# Sequences

A sequence is a mathematical collection of objects in a particular order

For example: \(A = (1, 3, 2)\), in that order. A sequence \(( a, b, c )\) can be seen as the total bijective function \(\{ (1, a), (2, b), (3, c) \}\). Following this definition, we can access the \(n\) element of a sequence using function application notation. Given \(A = (a, c, b)\), \(A(2) = c\).

The empty sequence is defined as \(()\). Sequences are homogeneous. They must contain elements of the same type.

## Basic Operations

### Concatenation

Given sequences \(s\) and \(t\), their concatenation is denoted as \(s \frown t\). Notice that \(s \frown t \neq t \frown s\). Of course, \(s \frown () = s\), and concatenation is an associative operation.

### Filtering

Given a sequence \(s\), the sequence \(s \restriction x\) represents all the elements of \(s\) that are included in \(x\), preserving the ordering. For example, \(s = (a, b, b, a, c, b, a) \restriction (a, c) = (a, a, c, a)\).

Filtering the empty sequence always yields back the empty sequence.

### Head

The first element of a sequence is called its head. For example, \(head (a, b, c) = a\). The head of the empty sequence is the empty sequence.

### Tail

The tail of a sequence is a sequence containing all the original elements except for the first one. For example, \(tail (a, b, c) = (b, c)\). Notice that for any sequence \(s\), \(s = (head(s)) \frown tail(s)\).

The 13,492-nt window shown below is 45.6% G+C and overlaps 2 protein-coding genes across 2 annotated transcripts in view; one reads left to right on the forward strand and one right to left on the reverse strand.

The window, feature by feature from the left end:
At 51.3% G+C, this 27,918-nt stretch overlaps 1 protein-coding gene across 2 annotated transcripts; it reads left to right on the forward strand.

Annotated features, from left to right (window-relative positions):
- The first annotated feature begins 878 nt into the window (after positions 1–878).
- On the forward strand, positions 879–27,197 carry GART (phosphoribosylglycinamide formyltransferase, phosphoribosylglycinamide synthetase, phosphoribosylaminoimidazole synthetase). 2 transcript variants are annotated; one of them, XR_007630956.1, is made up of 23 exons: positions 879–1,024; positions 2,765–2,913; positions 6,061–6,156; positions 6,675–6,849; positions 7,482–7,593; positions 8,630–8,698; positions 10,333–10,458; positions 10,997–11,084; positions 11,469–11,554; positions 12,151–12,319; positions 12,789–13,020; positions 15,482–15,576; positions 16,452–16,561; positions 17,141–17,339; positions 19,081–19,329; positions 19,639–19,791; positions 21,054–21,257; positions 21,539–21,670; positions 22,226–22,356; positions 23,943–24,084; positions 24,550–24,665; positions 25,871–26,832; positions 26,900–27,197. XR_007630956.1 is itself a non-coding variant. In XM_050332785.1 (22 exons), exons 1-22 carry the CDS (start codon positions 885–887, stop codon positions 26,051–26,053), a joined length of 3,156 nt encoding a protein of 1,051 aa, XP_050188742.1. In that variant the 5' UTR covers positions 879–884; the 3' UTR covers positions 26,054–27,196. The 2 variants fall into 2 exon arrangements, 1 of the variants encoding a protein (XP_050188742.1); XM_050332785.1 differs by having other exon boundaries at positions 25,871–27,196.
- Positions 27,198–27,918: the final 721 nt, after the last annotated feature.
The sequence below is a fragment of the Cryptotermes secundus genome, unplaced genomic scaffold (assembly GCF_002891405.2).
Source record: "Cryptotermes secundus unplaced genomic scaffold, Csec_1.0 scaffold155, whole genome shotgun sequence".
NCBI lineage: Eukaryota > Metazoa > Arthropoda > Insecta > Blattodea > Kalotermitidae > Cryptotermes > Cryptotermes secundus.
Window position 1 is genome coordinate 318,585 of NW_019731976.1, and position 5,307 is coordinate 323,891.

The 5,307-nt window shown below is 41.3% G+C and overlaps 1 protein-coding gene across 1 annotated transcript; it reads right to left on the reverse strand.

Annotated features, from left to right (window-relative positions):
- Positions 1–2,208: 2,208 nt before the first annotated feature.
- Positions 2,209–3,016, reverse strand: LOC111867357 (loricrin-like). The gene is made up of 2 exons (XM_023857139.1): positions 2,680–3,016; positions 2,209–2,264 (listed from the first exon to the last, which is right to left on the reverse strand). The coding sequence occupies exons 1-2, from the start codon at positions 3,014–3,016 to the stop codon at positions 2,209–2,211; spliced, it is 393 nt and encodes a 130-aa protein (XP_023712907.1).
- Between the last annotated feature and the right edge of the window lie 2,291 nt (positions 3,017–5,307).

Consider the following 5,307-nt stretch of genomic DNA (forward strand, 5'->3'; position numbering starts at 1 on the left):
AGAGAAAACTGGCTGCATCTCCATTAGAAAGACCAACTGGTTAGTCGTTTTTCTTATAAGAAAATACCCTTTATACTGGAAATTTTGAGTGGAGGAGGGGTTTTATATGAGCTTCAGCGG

### Cardinality

Since a sequence is a relation from natural numbers to the sequence elements, we can re-use the cardinality notation from sets. Thus, \(\vert (a, b, b, c) \vert = 4\), or \(\#(a, b, b, c) = 4\).

### Flattening

A sequence containing other sequences might be flattened to a single sequence by using a ditributed version of the concatenation operator. Given \(s = ((a, b, c), (d, e), (f, g))\), \(\frown/s = (a, b, c, d, e, f, g) \).

## Properties

### Injection

An injective sequence is one where its elements donâ€™t appear more than once. Remember that sequences are defined as functions whose range is the set of natural numbers, and therefore the functional definition of injection (one-to-one) holds: a sequence without duplicates is one where every natural number from the domain points to a different element.